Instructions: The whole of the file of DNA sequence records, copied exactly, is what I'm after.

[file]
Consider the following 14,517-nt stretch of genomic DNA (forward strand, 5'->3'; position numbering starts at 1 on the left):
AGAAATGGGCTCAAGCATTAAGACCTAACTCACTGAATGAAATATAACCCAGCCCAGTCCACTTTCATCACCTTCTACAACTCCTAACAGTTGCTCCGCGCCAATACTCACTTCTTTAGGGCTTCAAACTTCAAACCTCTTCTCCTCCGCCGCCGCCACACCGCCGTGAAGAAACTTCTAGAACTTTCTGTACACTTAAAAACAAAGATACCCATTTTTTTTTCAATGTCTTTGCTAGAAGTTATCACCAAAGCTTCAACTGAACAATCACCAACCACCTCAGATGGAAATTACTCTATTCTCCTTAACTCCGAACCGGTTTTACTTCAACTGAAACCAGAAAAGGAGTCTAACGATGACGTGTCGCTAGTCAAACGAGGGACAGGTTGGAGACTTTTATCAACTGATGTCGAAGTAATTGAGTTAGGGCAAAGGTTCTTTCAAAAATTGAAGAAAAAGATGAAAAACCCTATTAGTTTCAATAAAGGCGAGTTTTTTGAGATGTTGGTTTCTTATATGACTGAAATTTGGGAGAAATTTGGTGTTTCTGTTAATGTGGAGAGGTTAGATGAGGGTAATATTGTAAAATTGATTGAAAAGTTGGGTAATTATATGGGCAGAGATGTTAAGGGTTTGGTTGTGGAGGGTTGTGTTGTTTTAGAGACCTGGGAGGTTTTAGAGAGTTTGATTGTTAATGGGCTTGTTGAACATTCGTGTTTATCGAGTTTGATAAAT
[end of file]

Consider the following 14,517-nt stretch of genomic DNA (forward strand, 5'->3'; position numbering starts at 1 on the left):
AGAAATGGGCTCAAGCATTAAGACCTAACTCACTGAATGAAATATAACCCAGCCCAGTCCACTTTCATCACCTTCTACAACTCCTAACAGTTGCTCCGCGCCAATACTCACTTCTTTAGGGCTTCAAACTTCAAACCTCTTCTCCTCCGCCGCCGCCACACCGCCGTGAAGAAACTTCTAGAACTTTCTGTACACTTAAAAACAAAGATACCCATTTTTTTTTCAATGTCTTTGCTAGAAGTTATCACCAAAGCTTCAACTGAACAATCACCAACCACCTCAGATGGAAATTACTCTATTCTCCTTAACTCCGAACCGGTTTTACTTCAACTGAAACCAGAAAAGGAGTCTAACGATGACGTGTCGCTAGTCAAACGAGGGACAGGTTGGAGACTTTTATCAACTGATGTCGAAGTAATTGAGTTAGGGCAAAGGTTCTTTCAAAAATTGAAGAAAAAGATGAAAAACCCTATTAGTTTCAATAAAGGCGAGTTTTTTGAGATGTTGGTTTCTTATATGACTGAAATTTGGGAGAAATTTGGTGTTTCTGTTAATGTGGAGAGGTTAGATGAGGGTAATATTGTAAAATTGATTGAAAAGTTGGGTAATTATATGGGCAGAGATGTTAAGGGTTTGGTTGTGGAGGGTTGTGTTGTTTTAGAGACCTGGGAGGTTTTAGAGAGTTTGATTGTTAATGGGCTTGTTGAACATTCGTGTTTATCGAGTTTGATAAAT